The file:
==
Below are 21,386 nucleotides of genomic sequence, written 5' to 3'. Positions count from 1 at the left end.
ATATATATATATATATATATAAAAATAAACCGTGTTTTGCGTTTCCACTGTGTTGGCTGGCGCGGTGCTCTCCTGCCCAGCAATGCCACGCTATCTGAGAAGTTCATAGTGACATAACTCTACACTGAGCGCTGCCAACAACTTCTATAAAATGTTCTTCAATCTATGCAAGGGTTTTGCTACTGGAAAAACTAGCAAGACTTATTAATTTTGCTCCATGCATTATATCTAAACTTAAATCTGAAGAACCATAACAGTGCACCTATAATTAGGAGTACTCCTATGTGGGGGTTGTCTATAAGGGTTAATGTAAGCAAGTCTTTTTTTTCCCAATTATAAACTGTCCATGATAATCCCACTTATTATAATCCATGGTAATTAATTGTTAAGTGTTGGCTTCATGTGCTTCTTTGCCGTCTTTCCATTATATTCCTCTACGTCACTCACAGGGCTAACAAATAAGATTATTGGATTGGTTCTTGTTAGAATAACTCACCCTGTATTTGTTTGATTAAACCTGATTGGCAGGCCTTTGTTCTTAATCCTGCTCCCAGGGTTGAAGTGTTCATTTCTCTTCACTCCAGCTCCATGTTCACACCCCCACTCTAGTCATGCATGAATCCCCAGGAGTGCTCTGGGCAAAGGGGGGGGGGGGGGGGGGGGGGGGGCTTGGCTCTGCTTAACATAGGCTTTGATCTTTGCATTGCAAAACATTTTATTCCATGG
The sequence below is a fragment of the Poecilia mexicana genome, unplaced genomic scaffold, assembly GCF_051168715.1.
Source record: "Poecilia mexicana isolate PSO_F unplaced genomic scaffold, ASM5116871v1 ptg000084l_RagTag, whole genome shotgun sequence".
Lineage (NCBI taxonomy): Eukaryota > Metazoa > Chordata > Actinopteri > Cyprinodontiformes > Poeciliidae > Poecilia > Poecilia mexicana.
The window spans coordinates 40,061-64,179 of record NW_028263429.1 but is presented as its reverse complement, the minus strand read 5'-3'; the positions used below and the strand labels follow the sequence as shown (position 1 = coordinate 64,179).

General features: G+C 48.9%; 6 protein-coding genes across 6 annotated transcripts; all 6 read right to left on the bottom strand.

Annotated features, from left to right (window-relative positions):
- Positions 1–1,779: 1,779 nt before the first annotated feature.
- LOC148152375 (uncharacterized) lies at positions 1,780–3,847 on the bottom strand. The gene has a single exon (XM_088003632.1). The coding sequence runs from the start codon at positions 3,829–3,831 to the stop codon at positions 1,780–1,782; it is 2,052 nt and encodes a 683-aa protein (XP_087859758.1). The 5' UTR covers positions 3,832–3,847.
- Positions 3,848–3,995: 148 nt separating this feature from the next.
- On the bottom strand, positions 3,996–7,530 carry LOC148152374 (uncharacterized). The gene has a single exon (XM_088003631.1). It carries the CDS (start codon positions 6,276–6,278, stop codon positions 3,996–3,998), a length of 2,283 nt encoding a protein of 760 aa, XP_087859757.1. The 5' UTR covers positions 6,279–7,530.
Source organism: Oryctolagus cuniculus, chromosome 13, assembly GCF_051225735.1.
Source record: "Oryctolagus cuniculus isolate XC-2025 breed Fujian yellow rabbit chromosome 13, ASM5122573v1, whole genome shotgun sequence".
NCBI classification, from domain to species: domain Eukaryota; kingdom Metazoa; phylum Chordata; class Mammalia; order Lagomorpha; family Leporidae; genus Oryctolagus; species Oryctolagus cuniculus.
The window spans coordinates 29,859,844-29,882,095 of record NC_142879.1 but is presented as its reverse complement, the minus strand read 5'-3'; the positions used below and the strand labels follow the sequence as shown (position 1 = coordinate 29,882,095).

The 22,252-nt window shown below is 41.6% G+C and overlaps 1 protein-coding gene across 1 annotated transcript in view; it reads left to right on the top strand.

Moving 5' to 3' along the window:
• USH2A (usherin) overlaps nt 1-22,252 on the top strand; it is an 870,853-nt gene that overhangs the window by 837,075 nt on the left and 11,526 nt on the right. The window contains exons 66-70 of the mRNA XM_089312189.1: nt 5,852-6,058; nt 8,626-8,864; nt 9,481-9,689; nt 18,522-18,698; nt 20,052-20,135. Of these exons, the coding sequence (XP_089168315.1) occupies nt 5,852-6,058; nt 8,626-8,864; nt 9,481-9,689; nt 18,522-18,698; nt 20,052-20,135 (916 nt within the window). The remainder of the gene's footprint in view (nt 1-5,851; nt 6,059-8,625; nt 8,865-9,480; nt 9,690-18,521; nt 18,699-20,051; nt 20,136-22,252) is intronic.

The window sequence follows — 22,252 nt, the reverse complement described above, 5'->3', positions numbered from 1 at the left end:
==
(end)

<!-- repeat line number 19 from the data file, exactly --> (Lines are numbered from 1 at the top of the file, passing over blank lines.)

• USH2A (usherin) overlaps nt 1-22,252 on the top strand; it is an 870,853-nt gene that overhangs the window by 837,075 nt on the left and 11,526 nt on the right. The window contains exons 66-70 of the mRNA XM_089312189.1: nt 5,852-6,058; nt 8,626-8,864; nt 9,481-9,689; nt 18,522-18,698; nt 20,052-20,135. Of these exons, the coding sequence (XP_089168315.1) occupies nt 5,852-6,058; nt 8,626-8,864; nt 9,481-9,689; nt 18,522-18,698; nt 20,052-20,135 (916 nt within the window). The remainder of the gene's footprint in view (nt 1-5,851; nt 6,059-8,625; nt 8,865-9,480; nt 9,690-18,521; nt 18,699-20,051; nt 20,136-22,252) is intronic.